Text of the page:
George 'Pinocchio' Osborne
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Environment.. and Scuba Diving.
Japanese pay for whale delegatesSunday Times, 20th June 2010
Anthony Liverpool, chairman of the IWC summit, has accepted free flights and the £4,000 cost of staying at a luxury hotel
The chairman of this week’s international summit on whaling is being secretly funded by a Japanese company to stay in a luxury hotel.
Anthony Liverpool will open the crucial International Whaling Commission (IWC) meeting in Morocco tomorrow which could vote to lift a 24-year ban on commercial whaling.
He has accepted free flights and the £4,000 cost of staying at a hotel with a private beach during the meeting. The hotel bills of five other countries’ delegates are also being paid.
The payments will increase concern that Japan is bribing delegates to secure support for whaling and may be in breach of the IWC convention which says: “The expenses of each member of the commission ... shall be determined and paid by his own government.”
Richard Benyon, the minister for fisheries, will raise what he called “these very serious allegations” at the IWC meeting.
On Friday Liverpool, the Antiguan IWC vice-chairman who will stand in as chairman at the meeting, said he did not know who was paying for his trip. “I am just aware of getting support through agencies,” he said.
However, inquiries have shown that his bill at a hotel in Agadir is being paid by Japan Tours and Travel of Houston, a company said to be linked to Hideuki “Harry” Wakasa, who has previously been identified as the middleman who makes secret payments to the pro-whaling Caribbean countries.
Whistleblower aims to expose dark side of Japanese whaling
He refers to himself only as "Kujira-san" (Mr Whale), a precaution necessitated by a genuine fear for his safety. But the personal risks will be worthwhile, he says, if it means the world learns the truth about the dark side of Japan's whaling industry.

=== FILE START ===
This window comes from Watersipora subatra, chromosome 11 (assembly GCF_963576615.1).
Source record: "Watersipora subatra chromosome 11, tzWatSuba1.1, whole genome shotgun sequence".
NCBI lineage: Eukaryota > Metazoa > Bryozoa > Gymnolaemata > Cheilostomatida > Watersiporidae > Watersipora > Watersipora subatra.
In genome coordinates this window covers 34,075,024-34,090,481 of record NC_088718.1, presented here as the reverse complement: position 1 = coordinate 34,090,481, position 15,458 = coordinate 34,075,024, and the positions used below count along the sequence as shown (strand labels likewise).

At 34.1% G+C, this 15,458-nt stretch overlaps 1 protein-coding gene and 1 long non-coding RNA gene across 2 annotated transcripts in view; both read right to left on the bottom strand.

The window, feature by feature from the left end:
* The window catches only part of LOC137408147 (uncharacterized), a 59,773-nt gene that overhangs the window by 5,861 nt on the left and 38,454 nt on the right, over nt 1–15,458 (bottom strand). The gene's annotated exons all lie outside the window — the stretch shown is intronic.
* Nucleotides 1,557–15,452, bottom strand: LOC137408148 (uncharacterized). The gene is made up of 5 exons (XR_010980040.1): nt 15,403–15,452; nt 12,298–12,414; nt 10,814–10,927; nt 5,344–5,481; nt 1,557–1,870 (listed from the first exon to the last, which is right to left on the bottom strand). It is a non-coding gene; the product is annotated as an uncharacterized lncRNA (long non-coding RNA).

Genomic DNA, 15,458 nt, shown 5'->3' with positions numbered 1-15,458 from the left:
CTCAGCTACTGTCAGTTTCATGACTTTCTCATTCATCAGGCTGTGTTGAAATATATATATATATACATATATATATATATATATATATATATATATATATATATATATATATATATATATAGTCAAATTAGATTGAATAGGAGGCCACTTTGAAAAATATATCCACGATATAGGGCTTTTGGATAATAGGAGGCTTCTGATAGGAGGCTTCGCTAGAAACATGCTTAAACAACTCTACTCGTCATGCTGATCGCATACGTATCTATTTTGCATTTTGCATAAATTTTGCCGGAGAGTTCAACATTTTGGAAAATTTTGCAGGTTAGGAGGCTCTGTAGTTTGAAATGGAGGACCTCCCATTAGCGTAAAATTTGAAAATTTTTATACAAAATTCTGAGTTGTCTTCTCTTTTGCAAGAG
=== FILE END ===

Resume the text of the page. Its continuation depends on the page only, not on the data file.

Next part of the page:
"Even before we arrived in the Antarctic Ocean," he says of a recent expedition, "the more experienced whalers would talk about taking whale meat home to sell. It was an open secret. Even officials from the Institute of Cetacean Research [a quasi-governmental body that organises Japan's whaling programme] on the ship knew what was happening, but they turned a blind eye to it."
Kujira, who worked aboard the Nisshin Maru mother ship, saw crew members helping themselves to prime cuts of whale meat and packing them into boxes they would mark with doodles or pseudonyms so they could identify them when the vessel reached port. "They never wrote their real names on the boxes," he said.
Some whalers would take home between five and 10 boxes, he said, while one secured as many as 40 boxes of prime meat that fetches ¥20,000 (about £148) a kilo when sold legally. One crew member built a house with the profits from illicitly sold whale meat, he said. "Another used the money he earned to buy a car," he said. "They were careful to select only the best cuts, like the meat near the tail fin. I never dared challenge them."...
Revealed: Japan’s bribes on whaling
A SUNDAY TIMES investigation has exposed Japan for bribing small nations with cash and prostitutes to gain their support for the mass slaughter of whales.
The undercover investigation found officials from six countries were willing to consider selling their votes on the International Whaling Commission (IWC).
The revelations come as Japan seeks to break the 24-year moratorium on commercial whaling. An IWC meeting that will decide the fate of thousands of whales, including endangered species, begins this month in Morocco.
Japan denies buying the votes of IWC members. However, The Sunday Times filmed officials from pro-whaling governments admitting:
- They voted with the whalers because of the large amounts of aid from Japan. One said he was not sure if his country had any whales in its territorial waters. Others are landlocked.
— They receive cash payments in envelopes at IWC meetings from Japanese officials who pay their travel and hotel bills.
- One disclosed that call girls were offered when fisheries ministers and civil servants visited Japan for meetings.
Barry Gardiner, an MP and former Labour biodiversity minister, said the investigation revealed “disgraceful, shady practice”, which is “effectively buying votes”.
The reporters, posing as representatives of a billionaire conservationist, approached officials from pro-whaling countries and offered them an aid package to change their vote.
The governments of St Kitts and Nevis, the Marshall Islands, Kiribati, Grenada, Republic of Guinea and Ivory Coast all entered negotiations to sell their votes..